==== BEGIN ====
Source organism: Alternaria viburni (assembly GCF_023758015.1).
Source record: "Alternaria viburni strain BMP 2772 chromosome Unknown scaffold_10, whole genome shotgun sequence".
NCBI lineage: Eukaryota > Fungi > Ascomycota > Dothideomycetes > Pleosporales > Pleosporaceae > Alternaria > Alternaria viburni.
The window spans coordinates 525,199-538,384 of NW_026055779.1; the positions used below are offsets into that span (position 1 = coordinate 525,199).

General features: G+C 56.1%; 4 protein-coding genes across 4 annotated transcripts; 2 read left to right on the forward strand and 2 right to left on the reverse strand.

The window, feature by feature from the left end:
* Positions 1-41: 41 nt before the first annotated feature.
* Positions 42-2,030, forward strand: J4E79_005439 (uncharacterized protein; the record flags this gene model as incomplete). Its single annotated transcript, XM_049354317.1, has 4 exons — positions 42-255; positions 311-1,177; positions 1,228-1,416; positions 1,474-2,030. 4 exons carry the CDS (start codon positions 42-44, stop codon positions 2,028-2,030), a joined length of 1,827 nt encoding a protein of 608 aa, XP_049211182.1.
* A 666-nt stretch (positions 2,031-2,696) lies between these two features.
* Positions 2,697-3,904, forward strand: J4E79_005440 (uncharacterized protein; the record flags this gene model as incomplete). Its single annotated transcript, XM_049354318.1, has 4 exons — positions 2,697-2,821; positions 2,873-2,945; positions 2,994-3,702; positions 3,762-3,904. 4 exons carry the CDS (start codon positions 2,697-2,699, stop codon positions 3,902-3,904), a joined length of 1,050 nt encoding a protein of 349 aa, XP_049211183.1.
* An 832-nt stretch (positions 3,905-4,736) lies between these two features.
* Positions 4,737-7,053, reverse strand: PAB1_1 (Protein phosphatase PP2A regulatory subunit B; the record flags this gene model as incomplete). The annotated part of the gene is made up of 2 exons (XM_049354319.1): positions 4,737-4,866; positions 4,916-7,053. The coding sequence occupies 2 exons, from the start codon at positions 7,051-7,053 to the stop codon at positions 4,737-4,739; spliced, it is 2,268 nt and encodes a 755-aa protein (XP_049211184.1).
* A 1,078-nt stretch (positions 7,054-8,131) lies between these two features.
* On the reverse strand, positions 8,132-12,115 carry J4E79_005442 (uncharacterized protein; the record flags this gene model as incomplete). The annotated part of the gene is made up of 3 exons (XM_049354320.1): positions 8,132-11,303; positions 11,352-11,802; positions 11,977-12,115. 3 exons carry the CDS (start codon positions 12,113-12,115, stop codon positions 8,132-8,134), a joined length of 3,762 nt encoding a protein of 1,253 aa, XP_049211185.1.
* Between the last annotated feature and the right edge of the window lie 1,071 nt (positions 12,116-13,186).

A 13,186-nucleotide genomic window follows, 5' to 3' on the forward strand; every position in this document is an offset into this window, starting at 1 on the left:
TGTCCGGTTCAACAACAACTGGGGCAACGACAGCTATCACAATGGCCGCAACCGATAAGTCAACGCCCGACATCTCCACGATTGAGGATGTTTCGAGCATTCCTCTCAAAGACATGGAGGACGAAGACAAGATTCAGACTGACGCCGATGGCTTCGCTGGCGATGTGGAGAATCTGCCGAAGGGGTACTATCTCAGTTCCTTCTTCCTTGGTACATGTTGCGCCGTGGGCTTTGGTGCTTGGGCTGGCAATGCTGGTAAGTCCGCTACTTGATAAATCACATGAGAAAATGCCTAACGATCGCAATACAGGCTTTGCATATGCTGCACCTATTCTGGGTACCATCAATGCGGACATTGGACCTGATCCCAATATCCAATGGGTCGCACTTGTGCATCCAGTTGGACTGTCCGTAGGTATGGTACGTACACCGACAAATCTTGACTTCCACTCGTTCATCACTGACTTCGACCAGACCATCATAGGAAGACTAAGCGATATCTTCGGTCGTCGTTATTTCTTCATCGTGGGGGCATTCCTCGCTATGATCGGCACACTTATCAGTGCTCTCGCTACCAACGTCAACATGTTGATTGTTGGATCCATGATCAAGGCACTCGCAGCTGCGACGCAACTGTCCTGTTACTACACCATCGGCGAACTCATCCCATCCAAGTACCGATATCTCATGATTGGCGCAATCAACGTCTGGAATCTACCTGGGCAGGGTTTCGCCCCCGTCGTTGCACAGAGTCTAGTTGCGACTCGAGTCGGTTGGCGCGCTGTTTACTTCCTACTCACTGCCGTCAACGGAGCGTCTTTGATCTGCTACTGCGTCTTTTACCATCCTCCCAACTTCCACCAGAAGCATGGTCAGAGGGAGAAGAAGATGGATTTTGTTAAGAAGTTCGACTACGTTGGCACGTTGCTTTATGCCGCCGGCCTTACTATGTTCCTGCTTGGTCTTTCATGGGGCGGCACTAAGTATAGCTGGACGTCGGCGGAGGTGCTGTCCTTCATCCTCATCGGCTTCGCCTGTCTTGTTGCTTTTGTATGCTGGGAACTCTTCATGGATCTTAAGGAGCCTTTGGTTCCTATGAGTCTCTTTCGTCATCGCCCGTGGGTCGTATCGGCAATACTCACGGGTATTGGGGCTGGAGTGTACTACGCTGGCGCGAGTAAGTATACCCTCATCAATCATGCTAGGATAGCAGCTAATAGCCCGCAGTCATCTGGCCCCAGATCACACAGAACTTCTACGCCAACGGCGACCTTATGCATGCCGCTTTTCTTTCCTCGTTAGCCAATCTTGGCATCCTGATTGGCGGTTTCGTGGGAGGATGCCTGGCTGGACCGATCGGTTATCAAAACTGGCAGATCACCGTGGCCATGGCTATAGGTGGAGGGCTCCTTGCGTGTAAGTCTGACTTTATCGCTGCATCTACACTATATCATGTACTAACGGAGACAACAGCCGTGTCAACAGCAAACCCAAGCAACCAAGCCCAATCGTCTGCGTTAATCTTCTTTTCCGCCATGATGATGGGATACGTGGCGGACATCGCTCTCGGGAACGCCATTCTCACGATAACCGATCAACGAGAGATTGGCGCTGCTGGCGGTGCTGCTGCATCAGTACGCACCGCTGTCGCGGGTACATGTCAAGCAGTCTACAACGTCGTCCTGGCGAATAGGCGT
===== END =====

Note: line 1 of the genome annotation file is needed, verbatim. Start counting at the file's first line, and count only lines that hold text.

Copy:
Source organism: Alternaria viburni (assembly GCF_023758015.1).